PC gamers have grown accustomed to a unified digital platform over the past two decades. For better or worse, Steam has become the de facto game launcher. Most PC titles, since the platform’s debut in September of 2003, have released through Steam. The Epic Games Store has changed all that. For a variety of reasons, many players find this newly fractured PC landscape unacceptable.
While many other companies have tried to compete, only the Epic Games Store feels as though it’s any sort of legitimate threat to Steam. Buoyed by Fortnite’s unprecedented success (and partner Tencent’s deep pockets), Epic has become a force in the PC market. The company’s main tactic has been purchasing timed exclusivity for highly anticipated releases. This has caused a considerable backlash, mostly for developers. Gamers worldwide have united on Reddit and turned their ire towards developers who take Epic’s money in exchange for PC exclusivity on the Epic store.
But that’s not what we’re here to discuss today. Instead, we’re going to take a look at some other options if you’re determined to avoid the Epic Store. Several of these do require additional resources. Keep in mind, it may cost you extra time or money if you’re determined to avoid Epic completely.
Option 1: Be patient
If you want all your PC games on Steam, remember that the majority of Epic’s exclusives are timed deals. As such, they will make their way to other platforms eventually. PC gamers often have to wait before console exclusives make it to their chosen platform. Look at Capcom’s Monster Hunter: World. It didn’t arrive on PC until eight months after its debut on the PS4 and Xbox One.
Most exclusivity agreements expire after one year, and some of the earliest Epic exclusives such as Supergiant’s Hades may be available on other platforms as soon as this December. Fear of missing out is a real concern, but try to ignore it. If you don’t mind waiting for a little while, it’s likely you’ll be able to play the games you want via the platform or launcher of your choice, eventually.
Option 2: Other systems
Recently, I’ve been playing Annapurna’s excellent The Outer Wilds, currently a PC Epic store exclusive. I haven’t been playing through Epic’s launcher, however, since The Outer Wilds was included with a service I already subscribe to, Microsoft’s Game Pass.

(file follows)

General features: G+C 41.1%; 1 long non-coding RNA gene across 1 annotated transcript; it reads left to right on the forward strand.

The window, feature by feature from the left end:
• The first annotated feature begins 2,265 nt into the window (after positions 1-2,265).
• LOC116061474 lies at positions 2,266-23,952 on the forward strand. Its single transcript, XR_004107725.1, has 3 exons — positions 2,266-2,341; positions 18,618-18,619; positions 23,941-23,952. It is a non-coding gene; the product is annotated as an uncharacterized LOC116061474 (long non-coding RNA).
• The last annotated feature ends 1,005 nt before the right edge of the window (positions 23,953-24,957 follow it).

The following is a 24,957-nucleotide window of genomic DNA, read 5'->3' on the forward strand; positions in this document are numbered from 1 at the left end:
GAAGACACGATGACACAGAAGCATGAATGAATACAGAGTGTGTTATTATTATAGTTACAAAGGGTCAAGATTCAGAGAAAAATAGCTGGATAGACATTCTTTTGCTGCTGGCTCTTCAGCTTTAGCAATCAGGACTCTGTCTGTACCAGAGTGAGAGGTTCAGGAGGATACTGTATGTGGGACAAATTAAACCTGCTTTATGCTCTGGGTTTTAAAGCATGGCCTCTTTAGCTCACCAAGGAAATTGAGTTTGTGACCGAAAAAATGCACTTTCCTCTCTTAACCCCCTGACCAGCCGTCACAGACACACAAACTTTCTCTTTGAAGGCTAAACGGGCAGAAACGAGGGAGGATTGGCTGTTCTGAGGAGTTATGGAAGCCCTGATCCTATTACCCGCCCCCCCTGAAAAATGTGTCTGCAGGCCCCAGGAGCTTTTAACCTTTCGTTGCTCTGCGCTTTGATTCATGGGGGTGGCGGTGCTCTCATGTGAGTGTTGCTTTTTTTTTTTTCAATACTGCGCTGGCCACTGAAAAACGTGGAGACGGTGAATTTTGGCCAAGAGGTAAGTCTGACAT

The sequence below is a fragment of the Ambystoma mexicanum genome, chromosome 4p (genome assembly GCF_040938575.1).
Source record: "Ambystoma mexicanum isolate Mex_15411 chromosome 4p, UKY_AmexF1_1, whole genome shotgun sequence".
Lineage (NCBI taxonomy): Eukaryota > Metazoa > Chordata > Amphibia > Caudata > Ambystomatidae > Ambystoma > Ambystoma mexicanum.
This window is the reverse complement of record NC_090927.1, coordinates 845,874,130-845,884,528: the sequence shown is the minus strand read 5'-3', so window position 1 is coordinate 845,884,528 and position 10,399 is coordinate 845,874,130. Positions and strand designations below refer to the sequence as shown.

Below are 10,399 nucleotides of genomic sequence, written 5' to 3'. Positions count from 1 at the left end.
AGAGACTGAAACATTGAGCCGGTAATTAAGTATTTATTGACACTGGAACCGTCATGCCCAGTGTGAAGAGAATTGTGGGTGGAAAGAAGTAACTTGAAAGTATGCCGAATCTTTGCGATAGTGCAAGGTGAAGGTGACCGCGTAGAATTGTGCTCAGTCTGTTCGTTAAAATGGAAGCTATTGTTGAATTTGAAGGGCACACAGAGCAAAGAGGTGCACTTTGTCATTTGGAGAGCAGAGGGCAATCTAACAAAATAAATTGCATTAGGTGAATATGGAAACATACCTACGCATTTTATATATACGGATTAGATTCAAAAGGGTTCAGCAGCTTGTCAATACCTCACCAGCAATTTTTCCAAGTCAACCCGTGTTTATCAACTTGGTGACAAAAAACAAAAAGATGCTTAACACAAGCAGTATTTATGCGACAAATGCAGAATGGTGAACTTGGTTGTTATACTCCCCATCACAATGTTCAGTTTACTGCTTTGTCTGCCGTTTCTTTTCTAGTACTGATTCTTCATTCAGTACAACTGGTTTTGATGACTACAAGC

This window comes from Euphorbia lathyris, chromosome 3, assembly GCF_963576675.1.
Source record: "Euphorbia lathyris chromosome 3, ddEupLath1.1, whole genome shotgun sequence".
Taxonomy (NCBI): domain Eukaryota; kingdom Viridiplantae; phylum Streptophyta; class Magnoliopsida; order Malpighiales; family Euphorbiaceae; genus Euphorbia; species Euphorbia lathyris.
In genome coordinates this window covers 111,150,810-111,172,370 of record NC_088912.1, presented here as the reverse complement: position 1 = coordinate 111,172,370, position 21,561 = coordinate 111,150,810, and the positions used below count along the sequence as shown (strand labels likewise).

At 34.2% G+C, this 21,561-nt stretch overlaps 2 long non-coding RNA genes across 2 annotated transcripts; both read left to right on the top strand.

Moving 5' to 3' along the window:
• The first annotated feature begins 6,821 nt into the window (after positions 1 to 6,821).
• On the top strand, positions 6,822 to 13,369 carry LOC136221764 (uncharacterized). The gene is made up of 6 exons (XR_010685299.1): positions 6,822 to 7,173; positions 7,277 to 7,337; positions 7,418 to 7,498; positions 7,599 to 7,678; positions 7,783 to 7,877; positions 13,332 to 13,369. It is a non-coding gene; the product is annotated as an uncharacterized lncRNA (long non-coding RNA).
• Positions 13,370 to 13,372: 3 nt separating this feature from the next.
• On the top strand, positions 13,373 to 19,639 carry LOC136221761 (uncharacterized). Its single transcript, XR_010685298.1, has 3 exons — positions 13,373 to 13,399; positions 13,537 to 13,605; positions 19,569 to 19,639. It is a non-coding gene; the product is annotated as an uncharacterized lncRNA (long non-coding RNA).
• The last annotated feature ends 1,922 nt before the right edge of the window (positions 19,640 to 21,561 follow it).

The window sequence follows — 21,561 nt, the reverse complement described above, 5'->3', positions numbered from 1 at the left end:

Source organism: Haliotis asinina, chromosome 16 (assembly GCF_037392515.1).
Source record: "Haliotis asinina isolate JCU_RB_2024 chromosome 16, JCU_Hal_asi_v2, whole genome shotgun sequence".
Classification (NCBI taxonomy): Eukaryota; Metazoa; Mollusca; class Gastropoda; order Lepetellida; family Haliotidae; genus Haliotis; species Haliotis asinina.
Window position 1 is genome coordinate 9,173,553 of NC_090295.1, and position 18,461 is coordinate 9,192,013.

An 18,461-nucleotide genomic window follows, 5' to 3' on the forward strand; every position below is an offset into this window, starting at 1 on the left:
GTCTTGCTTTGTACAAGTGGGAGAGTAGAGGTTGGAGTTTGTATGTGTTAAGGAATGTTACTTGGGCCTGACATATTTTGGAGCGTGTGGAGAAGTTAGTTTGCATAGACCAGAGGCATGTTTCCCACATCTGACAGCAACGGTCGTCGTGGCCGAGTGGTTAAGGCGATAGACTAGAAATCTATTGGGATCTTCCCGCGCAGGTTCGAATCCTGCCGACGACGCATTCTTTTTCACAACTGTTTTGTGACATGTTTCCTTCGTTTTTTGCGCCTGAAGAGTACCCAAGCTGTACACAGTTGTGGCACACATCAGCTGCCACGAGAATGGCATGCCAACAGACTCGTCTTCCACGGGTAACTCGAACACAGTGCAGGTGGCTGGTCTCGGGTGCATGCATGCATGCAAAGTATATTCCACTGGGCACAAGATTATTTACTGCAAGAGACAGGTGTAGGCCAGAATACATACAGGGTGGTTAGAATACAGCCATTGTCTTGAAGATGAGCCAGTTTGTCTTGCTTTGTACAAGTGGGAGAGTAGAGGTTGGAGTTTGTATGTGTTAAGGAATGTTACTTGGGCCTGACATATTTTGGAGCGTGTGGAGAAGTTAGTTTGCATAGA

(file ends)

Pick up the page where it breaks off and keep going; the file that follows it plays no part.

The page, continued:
Subscribing to the service allows me to download and try out every Microsoft Exclusive. This includes a number of games which are Epic Exclusives on PC. Granted, this method requires access to a console (The Outer Wilds is only available on the console side of Game Pass, due to Epic’s exclusivity deal). However, many of the titles people have expressed frustration over in recent months do make their way to other platforms, and most of them show up on Xbox Game Pass.
Even high-profile titles like Metro: Exodus and Obsidian’s upcoming The Outer Worlds can be played on the Xbox One through Game Pass. Additionally, many indie titles make their way to Nintendo’s Switch or the PlayStation 4 at the same time they release on Epic’s store. Of course, this does involve a tradeoff. You have to factor in the not-insignificant cost of a console and online service as opposed to Epic’s PC client, which is a free download.
Option 3: Find alternatives
Last year, I was one of the first people in the world to play Ooblets, the most recent game drawn into the Epic store exclusivity battle. While it offers a fairly unique blend of Pokémon, Stardew Valley, and Animal Crossing, any one of those other titles can be played right now. All without the drama of fussing with Epic.
There are more games available now than at any other point in human history. If you are determined not to buy an Epic Exclusive, there are plenty of other options to look into.
Skipping Close to the Sun but you still want to play something like BioShock? Try Soma or 2017’s Prey. Avoiding Auto Chess? There’s always Teamfight Tactics or Underlords. You may not be able to discover a perfect replacement, but odds are you can find an acceptable substitute if you’re willing to dig a little.
It’s very likely more games will end up becoming Epic Store Exclusives on the PC. Thus far, Epic shows no signs of slowing down. If this upsets you, the best thing you can do is vote with your wallet. Just don’t support Epic financially. Hopefully, it goes without saying, but doing so sends a far better message than harassing game developers who accept Epic’s generous terms.